One key beauty moment stands out for me. This was when I led and created the make-up look at London Fashion Week for the Matthew Williamson show. That was a huge moment in my career. To be trusted by a huge designer is something I’ll never forget. Also of course, creating and launching my books has made me very proud of myself.
Inspiration is everywhere – you can’t be closed off. Everyone says it, but I’ve always loved watching people walking down the street, and whenever I travel I’ll take the time to sit in a coffee shop and do so. It’s not just make-up, it’s how someone walks, behaves – it’s everything. Brighton is one of my favourite places to seek out inspiration – there’s so much vibrancy there. It sounds silly but nature has a huge impact on me, too. The other day, I was shooting for Wonderland and used the colours on a leaf I found on the floor to inform the looks I created that day. As an artist, you can’t ever be closed off – everything should be looked at and taken on board.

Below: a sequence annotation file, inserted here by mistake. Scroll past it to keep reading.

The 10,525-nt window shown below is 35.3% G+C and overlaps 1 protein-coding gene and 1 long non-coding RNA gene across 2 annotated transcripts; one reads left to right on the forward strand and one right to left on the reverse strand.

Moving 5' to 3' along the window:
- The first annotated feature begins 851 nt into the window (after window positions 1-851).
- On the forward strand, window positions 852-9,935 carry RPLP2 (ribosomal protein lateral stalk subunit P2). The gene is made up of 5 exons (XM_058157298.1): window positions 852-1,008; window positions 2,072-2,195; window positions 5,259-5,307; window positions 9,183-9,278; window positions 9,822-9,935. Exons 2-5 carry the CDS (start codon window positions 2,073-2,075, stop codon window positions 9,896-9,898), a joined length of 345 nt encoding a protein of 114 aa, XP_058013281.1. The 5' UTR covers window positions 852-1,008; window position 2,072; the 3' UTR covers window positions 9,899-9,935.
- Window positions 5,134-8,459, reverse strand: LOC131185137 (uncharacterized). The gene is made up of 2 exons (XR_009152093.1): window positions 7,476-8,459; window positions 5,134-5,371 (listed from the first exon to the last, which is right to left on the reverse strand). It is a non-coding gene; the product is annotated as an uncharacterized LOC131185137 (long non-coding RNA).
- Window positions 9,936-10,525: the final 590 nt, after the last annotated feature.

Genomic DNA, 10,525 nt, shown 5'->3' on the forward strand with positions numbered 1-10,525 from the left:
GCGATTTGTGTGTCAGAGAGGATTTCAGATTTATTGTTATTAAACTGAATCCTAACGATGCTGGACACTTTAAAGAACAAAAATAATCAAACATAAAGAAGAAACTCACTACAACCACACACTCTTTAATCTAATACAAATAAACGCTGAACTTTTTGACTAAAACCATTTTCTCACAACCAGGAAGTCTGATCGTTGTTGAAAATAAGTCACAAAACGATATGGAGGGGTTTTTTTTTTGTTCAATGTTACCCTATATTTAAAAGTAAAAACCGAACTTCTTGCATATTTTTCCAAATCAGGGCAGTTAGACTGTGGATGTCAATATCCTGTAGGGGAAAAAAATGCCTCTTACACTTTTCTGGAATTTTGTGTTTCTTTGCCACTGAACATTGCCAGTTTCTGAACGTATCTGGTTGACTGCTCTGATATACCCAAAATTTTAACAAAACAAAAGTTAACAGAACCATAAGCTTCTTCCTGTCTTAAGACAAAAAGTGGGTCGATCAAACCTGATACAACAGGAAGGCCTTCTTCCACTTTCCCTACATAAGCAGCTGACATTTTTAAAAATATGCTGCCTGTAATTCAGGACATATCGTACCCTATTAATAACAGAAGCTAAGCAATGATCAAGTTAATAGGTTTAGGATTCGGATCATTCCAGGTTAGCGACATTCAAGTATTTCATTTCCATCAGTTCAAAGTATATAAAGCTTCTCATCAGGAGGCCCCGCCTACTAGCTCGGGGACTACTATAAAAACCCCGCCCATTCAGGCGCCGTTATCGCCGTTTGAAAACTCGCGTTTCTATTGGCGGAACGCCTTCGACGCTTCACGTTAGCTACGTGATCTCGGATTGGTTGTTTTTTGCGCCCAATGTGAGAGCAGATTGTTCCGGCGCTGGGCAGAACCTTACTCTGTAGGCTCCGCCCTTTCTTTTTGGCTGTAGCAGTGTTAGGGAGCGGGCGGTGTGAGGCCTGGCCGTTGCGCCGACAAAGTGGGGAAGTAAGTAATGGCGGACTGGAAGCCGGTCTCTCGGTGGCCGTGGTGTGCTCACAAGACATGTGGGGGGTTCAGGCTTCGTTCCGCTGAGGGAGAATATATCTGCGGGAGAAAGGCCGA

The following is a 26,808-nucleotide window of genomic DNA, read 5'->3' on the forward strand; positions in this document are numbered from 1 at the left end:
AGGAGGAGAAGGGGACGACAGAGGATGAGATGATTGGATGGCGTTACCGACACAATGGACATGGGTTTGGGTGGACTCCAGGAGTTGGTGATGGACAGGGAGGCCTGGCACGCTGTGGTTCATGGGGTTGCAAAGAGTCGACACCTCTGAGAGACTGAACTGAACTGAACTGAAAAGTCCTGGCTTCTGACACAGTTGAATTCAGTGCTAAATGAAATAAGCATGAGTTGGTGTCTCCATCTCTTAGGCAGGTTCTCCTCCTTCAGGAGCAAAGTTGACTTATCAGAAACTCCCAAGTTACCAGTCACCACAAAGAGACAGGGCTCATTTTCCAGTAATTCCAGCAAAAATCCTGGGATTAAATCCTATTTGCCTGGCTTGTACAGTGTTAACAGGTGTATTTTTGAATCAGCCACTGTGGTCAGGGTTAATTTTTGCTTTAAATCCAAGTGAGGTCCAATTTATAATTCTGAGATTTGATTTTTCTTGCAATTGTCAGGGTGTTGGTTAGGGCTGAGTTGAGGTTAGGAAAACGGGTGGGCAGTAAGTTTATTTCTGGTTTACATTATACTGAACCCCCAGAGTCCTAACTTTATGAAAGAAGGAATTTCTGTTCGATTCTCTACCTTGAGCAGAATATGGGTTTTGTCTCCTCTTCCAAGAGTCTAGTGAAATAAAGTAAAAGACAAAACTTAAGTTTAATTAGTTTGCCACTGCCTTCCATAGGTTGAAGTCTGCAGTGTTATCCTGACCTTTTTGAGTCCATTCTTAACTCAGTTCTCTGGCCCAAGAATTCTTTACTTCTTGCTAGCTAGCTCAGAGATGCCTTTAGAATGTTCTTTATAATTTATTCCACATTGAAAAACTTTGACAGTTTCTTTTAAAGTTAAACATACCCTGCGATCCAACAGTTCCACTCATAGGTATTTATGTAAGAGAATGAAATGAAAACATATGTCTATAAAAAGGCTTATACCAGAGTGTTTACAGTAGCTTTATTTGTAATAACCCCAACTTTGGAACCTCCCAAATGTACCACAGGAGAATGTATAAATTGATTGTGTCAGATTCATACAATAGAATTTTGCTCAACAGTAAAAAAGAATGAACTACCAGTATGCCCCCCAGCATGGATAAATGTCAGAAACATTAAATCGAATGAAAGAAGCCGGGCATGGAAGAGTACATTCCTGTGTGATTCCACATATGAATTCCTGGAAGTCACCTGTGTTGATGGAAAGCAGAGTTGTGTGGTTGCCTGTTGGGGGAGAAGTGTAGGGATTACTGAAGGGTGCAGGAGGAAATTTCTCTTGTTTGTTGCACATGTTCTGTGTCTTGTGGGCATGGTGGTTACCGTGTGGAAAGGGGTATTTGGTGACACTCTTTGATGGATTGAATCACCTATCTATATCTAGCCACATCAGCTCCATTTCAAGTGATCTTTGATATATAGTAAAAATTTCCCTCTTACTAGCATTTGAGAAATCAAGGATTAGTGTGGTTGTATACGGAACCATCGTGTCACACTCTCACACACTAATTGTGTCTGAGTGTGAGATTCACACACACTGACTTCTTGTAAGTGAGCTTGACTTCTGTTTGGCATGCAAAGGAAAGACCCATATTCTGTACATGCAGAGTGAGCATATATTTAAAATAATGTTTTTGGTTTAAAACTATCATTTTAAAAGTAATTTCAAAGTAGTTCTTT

I never use moodboards. I hate them on shoots as I feel they completely stifle you. I write a line on what I want the look to be and then go from there. It’s key as a make-up artist – in my opinion – to work in the moment. When it comes to make-up, you have that flexibility to play. It’s not like fashion where you need a plan – hair and make-up can follow and it can be adaptable. I advise aspiring make-up artists to think like this, so you’re always pushing boundaries. Another tip? Practise every single day – you’re never too good to practice.